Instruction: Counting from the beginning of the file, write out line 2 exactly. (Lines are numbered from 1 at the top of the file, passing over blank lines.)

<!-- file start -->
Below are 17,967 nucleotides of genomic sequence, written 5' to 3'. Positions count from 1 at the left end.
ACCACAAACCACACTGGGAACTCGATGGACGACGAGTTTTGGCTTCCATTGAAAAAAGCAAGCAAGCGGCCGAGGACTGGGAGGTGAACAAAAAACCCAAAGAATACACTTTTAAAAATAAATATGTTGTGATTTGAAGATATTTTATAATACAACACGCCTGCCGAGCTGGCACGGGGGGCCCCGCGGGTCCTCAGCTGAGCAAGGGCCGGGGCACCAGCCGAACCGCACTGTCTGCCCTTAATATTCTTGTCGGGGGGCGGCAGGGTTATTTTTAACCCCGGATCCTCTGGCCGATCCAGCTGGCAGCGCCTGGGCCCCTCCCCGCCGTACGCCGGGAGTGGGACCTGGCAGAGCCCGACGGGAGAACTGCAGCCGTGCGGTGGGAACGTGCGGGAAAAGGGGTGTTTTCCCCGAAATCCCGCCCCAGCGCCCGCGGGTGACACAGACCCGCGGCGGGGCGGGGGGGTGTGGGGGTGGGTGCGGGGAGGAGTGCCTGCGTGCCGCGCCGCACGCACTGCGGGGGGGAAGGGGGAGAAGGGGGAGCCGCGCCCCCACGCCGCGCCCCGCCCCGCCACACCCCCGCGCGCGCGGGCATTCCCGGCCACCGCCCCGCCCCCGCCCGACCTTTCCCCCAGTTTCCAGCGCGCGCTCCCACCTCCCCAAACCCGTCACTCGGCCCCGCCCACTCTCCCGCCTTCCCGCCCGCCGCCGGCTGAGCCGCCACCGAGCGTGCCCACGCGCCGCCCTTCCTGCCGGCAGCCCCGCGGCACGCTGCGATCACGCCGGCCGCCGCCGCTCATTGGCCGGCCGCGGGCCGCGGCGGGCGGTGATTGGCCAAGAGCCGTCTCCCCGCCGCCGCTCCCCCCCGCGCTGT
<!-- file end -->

ACCACAAACCACACTGGGAACTCGATGGACGACGAGTTTTGGCTTCCATTGAAAAAAGCAAGCAAGCGGCCGAGGACTGGGAGGTGAACAAAAAACCCAAAGAATACACTTTTAAAAATAAATATGTTGTGATTTGAAGATATTTTATAATACAACACGCCTGCCGAGCTGGCACGGGGGGCCCCGCGGGTCCTCAGCTGAGCAAGGGCCGGGGCACCAGCCGAACCGCACTGTCTGCCCTTAATATTCTTGTCGGGGGGCGGCAGGGTTATTTTTAACCCCGGATCCTCTGGCCGATCCAGCTGGCAGCGCCTGGGCCCCTCCCCGCCGTACGCCGGGAGTGGGACCTGGCAGAGCCCGACGGGAGAACTGCAGCCGTGCGGTGGGAACGTGCGGGAAAAGGGGTGTTTTCCCCGAAATCCCGCCCCAGCGCCCGCGGGTGACACAGACCCGCGGCGGGGCGGGGGGGTGTGGGGGTGGGTGCGGGGAGGAGTGCCTGCGTGCCGCGCCGCACGCACTGCGGGGGGGAAGGGGGAGAAGGGGGAGCCGCGCCCCCACGCCGCGCCCCGCCCCGCCACACCCCCGCGCGCGCGGGCATTCCCGGCCACCGCCCCGCCCCCGCCCGACCTTTCCCCCAGTTTCCAGCGCGCGCTCCCACCTCCCCAAACCCGTCACTCGGCCCCGCCCACTCTCCCGCCTTCCCGCCCGCCGCCGGCTGAGCCGCCACCGAGCGTGCCCACGCGCCGCCCTTCCTGCCGGCAGCCCCGCGGCACGCTGCGATCACGCCGGCCGCCGCCGCTCATTGGCCGGCCGCGGGCCGCGGCGGGCGGTGATTGGCCAAGAGCCGTCTCCCCGCCGCCGCTCCCCCCCGCGCTGT